Transport Minister Norman Baker has announced that the government is implementing major reforms to crack down on drivers who abuse the disabled parking system as part of the most comprehensive changes to the blue badge scheme for 40 years.
Changes to the blue badge scheme
Narrator: Blue badges provide a vital lifeline to over 2.5 million disabled people every year and the government plans to crack down on drivers who abuse the disabled parking system, as Minister for Transport Norman Baker explains.
Norman Baker: The blue badge system hasn’t changed for 40 years. It’s a cardboard system, it’s hopelessly out of date, very easy to defraud and that’s why in some areas of the country we’re seeing up to 40% fraudulent use, 20% in many areas and that’s not acceptable for those relying on blue badges because they need them. And why should they be disadvantaged by people perfectly able bodied parking in their spaces, taking away their spaces and also defrauding the council of legitimate money?
Helen Dolphin Disabled Motoring UK 15 1150 00: The blue badge scheme is really important to me and numerous other disabled people with mobility problems because it allows us to park close to our destinations. So, for example, for someone not disabled can, well, they can walk, catch a bus, they’ve got many more options. But if you’re disabled, all those options aren’t really there, you really do rely on your own vehicle and the hardest thing can be parking and that’s why Blue badge is so important.
I’ve been a Blue badge holder for about 15 years and I’ve seen over that time it become harder and harder to park.
And over the years I’ve just seen it’s much much harder if I want to go to my city centre. I have to get up really early if there’s any hope of getting a space on the street and not being able to park in the car park because I can’t use any of the barrier technology that’s in use, I really rely on parking on the street with my Blue badge and again it’s really restrictive not being able to use that badge with ease. And I think one of the reasons is because the badge is being used by people’s friends and families, there’s all sorts of knock off copies people are using.
Narrator: New measures include the replacement of handwritten badges with standard electronic ones which are harder to alter and forge.
Norman Baker: We’ve taken a number of different steps to make the badge much more secure. There’s a large number of new safety devices and aspects to the new badge, which make it very difficult to forge. I believe it’s as secure, if not more secure than a banknote. So people who’ve been busy defrauding councils in the past can forget about it. The new blue badge is going to be very secure so they may as well go elsewhere.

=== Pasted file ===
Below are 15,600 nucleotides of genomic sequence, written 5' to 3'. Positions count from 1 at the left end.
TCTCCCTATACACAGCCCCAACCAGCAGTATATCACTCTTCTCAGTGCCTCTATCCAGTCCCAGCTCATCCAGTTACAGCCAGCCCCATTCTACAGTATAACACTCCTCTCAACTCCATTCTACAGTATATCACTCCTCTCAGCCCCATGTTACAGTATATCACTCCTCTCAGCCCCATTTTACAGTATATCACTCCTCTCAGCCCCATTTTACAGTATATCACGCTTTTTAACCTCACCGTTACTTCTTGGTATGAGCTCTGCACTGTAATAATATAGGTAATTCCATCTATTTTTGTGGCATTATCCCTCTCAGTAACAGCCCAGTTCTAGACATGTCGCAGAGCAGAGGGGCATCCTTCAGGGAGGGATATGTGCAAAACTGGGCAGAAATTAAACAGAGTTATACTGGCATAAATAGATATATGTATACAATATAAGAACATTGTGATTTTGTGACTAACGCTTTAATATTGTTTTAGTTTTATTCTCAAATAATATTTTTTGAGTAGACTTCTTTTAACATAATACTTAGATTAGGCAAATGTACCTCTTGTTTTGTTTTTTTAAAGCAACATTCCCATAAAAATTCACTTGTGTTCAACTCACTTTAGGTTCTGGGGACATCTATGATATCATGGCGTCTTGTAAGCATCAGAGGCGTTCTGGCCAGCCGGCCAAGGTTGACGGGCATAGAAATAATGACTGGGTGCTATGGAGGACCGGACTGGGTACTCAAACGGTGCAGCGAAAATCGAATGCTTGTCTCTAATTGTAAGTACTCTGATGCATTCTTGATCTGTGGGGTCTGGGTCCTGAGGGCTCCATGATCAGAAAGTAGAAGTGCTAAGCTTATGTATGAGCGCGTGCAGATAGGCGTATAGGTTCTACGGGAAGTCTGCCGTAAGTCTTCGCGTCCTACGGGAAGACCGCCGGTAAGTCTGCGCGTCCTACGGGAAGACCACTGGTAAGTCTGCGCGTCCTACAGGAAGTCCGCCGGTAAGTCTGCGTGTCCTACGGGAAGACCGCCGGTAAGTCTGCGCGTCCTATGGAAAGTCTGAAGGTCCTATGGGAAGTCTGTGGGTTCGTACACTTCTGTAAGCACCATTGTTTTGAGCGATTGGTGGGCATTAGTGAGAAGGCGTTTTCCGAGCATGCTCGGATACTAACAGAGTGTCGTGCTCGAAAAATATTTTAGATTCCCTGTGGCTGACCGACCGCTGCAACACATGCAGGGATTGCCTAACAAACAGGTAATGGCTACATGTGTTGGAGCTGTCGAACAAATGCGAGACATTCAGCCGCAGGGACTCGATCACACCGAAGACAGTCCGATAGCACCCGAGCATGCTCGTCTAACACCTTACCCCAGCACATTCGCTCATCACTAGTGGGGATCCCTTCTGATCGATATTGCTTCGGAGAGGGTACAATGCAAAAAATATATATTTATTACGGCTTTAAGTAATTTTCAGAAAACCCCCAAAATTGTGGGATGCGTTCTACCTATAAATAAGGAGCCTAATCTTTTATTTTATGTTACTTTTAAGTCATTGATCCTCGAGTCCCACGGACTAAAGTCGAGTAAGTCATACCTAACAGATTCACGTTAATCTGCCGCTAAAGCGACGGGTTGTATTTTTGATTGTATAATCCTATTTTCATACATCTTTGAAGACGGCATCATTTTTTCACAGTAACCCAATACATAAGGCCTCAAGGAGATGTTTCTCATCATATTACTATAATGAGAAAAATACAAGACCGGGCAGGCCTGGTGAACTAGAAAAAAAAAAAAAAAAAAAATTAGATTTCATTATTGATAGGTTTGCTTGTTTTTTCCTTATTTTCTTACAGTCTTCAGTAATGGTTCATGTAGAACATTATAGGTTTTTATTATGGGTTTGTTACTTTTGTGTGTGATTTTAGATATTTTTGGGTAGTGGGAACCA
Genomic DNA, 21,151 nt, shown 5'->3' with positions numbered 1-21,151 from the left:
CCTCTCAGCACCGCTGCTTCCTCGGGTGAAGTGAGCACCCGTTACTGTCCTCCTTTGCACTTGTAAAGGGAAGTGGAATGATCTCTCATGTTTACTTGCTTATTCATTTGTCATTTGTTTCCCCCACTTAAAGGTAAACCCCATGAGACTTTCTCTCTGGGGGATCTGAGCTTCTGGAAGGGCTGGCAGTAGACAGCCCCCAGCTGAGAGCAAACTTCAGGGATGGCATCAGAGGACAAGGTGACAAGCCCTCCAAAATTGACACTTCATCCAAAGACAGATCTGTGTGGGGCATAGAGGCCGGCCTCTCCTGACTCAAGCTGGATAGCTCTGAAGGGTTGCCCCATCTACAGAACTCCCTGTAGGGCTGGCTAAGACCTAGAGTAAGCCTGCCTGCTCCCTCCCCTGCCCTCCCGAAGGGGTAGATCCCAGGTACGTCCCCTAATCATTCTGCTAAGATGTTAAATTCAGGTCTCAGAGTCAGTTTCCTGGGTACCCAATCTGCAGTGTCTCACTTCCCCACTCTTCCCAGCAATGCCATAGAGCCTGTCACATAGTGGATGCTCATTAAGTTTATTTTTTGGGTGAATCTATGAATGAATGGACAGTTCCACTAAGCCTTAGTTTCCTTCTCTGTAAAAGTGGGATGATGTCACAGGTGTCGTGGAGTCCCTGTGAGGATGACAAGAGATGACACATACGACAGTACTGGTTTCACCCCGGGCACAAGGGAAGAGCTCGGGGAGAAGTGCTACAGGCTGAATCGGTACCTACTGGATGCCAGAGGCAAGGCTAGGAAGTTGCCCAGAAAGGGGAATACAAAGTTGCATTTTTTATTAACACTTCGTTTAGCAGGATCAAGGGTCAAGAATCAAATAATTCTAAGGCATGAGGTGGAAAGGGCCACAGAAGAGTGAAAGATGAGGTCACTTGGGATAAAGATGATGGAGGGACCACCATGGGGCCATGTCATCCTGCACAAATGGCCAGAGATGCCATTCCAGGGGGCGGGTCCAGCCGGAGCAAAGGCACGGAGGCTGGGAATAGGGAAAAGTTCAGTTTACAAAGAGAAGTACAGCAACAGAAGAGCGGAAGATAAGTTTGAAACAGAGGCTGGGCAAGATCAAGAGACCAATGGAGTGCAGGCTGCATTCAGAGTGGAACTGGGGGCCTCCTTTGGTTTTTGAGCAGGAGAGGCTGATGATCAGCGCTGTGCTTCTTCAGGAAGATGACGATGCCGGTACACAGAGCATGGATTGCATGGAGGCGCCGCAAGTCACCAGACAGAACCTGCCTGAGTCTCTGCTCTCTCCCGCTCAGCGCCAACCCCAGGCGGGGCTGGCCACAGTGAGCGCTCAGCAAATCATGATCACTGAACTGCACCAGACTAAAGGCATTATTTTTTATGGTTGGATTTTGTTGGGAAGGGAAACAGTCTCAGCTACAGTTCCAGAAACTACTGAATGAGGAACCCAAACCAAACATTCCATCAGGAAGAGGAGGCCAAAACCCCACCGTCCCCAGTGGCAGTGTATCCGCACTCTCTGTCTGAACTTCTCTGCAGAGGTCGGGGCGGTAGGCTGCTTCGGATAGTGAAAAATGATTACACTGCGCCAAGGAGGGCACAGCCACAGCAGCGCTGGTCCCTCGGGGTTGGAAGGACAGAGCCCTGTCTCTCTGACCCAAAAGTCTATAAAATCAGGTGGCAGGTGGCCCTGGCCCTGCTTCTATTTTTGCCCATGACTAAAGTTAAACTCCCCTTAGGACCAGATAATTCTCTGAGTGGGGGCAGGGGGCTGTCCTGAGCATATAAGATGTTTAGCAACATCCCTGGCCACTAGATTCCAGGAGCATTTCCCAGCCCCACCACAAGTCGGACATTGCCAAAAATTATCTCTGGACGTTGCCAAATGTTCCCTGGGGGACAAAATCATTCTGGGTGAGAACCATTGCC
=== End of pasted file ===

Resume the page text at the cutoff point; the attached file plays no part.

Narrator: One man who makes it his business to catch blue badge abusers is Keith Parcel, a fraud investigation officer with Wandsworth Council. He believes the new badge will have an immediate impact on fraudulent use.
Keith Parcel Fraud Investigation Officer: We’re finding that about 15 to 30% of cases we deal with involve either scanned copies of genuine badges, forged badges or fake badges that have had their expiry dates altered to make it look like they’re still valid. Having seen the new design of the badge, it’s going to be extremely difficult to perpetrate that kind of fraud without it being blatantly obvious on the badge.
It’s a criminal offence, obviously there’s fraud involved, defrauding the parking systems, there’s financial gain to be made, so in Wandsworth there’s a zero tolerance policy. If anyone is caught systematically abusing blue badge to gain free car parking, we’ll look to gather sufficient evidence that we can take to court and prosecute them and also tow their vehicle away once we’ve conducted the investigation.
It tends to average in our cases prosecutions, most defendants having to pay between £1000 and £1500 and also having to pay for getting their car back out of the car pound. Obviously if there’s issues like it’s a stolen badge it’s an altered badge or forged badge, then more serious criminal charges can be brought in using the Theft and Fraud Acts and these potentially carry prison sentences. What we tend to see is quite a few defendants end up having to do community service.
Narrator: More checks will be made at application stage to ensure only those in genuine need can get a badge and a new national database will also cut down fraudulent use.
Norman Baker: I think there’s very good news for disabled people. It means that those who are entitled to have a badge can get one in the knowledge it’ll be personal to them, it is not going to be subject to fraud and misuse, and they’ve got a better chance of getting a parking space than hitherto they have had.
Helen Dolphin: [So] I think it’s really great we are at last tackling the problem and the fraud.